Prasad Sangameshwaran
Jun 12, 2017

Indian brands still challenged abroad

Local names make up a quarter of Nielsen's ranking of India's top 100 brands, but exporting them remains a challenge.

Indian brands still challenged abroad

Local names make up a quarter of Nielsen's ranking of India's top 100 brands, but exporting them remains a challenge.

Patanjali, the consumer goods brand promoted by outspoken yoga preacher Baba Ramdev, might have taken India by storm in recent times with plans to increase staff size fivefold within a year and open a chain of restaurants. But look around the stores, and at Nielsen’s survey, and the pole position occupied by local Indian brands seems to be giving way to the global majors: only a quarter of brands on India’s top 100 list are local firms.

At the same time, not a single Indian brand makes Asia’s top 100 list, according to Nielsen’s report. The first in the ranking is food cooperative Amul, at rank 126, but this is not Amul’s best performance. In 2015 it was ranked at 120, and it slipped to 127 last year.

The next Indian brand to make its presence felt is retailer Big Bazaar, in 240th position. From its peak spot at 205 in 2013, when the survey included India for the first time, Big Bazaar has been consistently sliding downwards.

India's largest bank, State Bank of India (SBI), also continues to sink: from Asia’s 536th top brand in 2013, it is now down to 886, its lowest position yet. A heap of bad loans and the Kingfisher Airlines controversy – the defunct carrier defaulted on loan repayments to Indian banks, of which SBI was one of the largest lenders - could have added to this poor performance. A recent initiative to merge six associates under one parent company, however, could shore up SBI’s ranking in the years to come.

These brands’ lack of standing outside their home country may simply be explained by that fact that India represents such a diverse, fast growing market for local brands that there is less of a need to ‘go global’ than there is for brands in smaller countries such as South Korea, which gave birth to global behemoths Samsung and LG.

Still, the Asia rankings do flag up the odd positive story around India’s local brands: the pharmacy company Apollo received its best result yet in 2017, coming in at 151st position to challenge rivals Watsons and Guardian/Mannings. This could be explained by Apollo’s recent physical expansion – it now counts over 2,500 shops in 18 Indian states and plans to add 250 more year on year – as well as clever new tools such as text alerts to remind customers to stock up on medicines.  An app and other digital initiatives are also in the pipeline.

If one looks only at the Indian leg of the study, brand experts believe that the rise of nationalist sentiment, partly a result of prime minister Narendra Modi’s ‘Make in India’ movement, could be giving a fillip to the 'be local, buy local' initiative. Brand campaigns like Tata Salt and Bajaj V, which claims to be made out of warship Vikrant's metal, are all playing to these sentiments. Having said this, simply being local might not be an automatic guarantee of success: good value and trust is at the heart of many consumers’ relationships with brands.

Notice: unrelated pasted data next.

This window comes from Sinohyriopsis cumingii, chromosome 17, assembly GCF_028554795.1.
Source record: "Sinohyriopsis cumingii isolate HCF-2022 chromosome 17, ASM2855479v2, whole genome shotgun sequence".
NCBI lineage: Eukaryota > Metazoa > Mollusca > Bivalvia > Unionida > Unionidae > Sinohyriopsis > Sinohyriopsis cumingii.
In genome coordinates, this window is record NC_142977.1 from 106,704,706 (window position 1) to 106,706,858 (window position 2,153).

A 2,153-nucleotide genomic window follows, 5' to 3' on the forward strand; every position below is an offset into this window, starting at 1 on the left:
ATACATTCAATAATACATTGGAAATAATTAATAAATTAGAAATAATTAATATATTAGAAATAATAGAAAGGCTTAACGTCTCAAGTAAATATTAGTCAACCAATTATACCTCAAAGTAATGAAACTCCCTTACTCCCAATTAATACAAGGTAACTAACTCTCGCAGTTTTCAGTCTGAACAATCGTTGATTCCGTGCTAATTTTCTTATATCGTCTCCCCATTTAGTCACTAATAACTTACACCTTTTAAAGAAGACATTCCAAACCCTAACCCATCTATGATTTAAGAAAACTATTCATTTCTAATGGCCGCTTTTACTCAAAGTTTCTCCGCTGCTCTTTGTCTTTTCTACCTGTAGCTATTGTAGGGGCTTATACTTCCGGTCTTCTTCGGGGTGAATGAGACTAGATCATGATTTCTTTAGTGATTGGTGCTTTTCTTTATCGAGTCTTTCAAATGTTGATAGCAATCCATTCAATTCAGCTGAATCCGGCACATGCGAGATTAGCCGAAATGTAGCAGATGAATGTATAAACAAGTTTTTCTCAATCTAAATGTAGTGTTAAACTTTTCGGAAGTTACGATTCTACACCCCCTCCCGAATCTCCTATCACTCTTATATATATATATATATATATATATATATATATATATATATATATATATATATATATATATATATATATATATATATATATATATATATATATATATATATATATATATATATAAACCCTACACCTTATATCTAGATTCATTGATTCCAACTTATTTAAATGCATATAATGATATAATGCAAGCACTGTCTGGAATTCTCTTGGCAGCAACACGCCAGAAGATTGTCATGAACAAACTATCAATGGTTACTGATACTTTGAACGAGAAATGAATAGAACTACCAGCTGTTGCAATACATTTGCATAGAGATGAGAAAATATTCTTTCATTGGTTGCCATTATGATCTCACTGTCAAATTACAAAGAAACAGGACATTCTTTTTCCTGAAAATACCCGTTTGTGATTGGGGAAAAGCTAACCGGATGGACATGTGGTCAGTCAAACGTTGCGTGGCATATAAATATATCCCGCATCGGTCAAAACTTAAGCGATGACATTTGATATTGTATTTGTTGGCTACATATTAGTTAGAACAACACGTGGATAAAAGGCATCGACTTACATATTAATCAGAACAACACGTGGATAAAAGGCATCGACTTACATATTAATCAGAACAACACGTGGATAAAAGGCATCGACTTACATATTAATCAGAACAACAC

India’s top 10 features just three local companies, the same trio that dominated in 2016: food major Amul leads the pack at number five, retailer Big Bazaar comes in at seven and Apollo drops one place to number 10, pushed down by the rise of adidas and Philips this year. 

While consumer goods companies feature prominently – McCann’s ‘Truth About Global Brands’ study proves this is the category in which consumers trust local brands the most - other leading Indian brands are not far behind. Among them is telecoms major Airtel, which jumps two spots to number 42, and Air India, which slipped from 38th to 40th position. Kingfisher beer drops 17 places to 46; the lack of a close rival means this may be a response to the alcohol industry’s battles with recent rulings, such as the state of Bihar’s ban on drink and the increased tax on alcohol imposed last year.

Lakme, the Unilever owned Indian cosmetics brand, slips seven places to 37 and jewellery brand Tanishq plummeted 14 places to 48, a blow potentially caused by last year’s jewellers’ strike.

Startups, meanwhile, are faring surprisingly well with Indian consumers. After their categories were included in Nielsen’s list for the first time, cab firm Ola joined the ranking at a highly respectable 21st position, beating global rival Uber by one spot, while ecommerce company Flipkart came in at 35 and online travel booking site MakeMyTrip hit 38. These examples prove the point that as long as you are perceived as providing value, then the Indian consumer will welcome you with open arms. 

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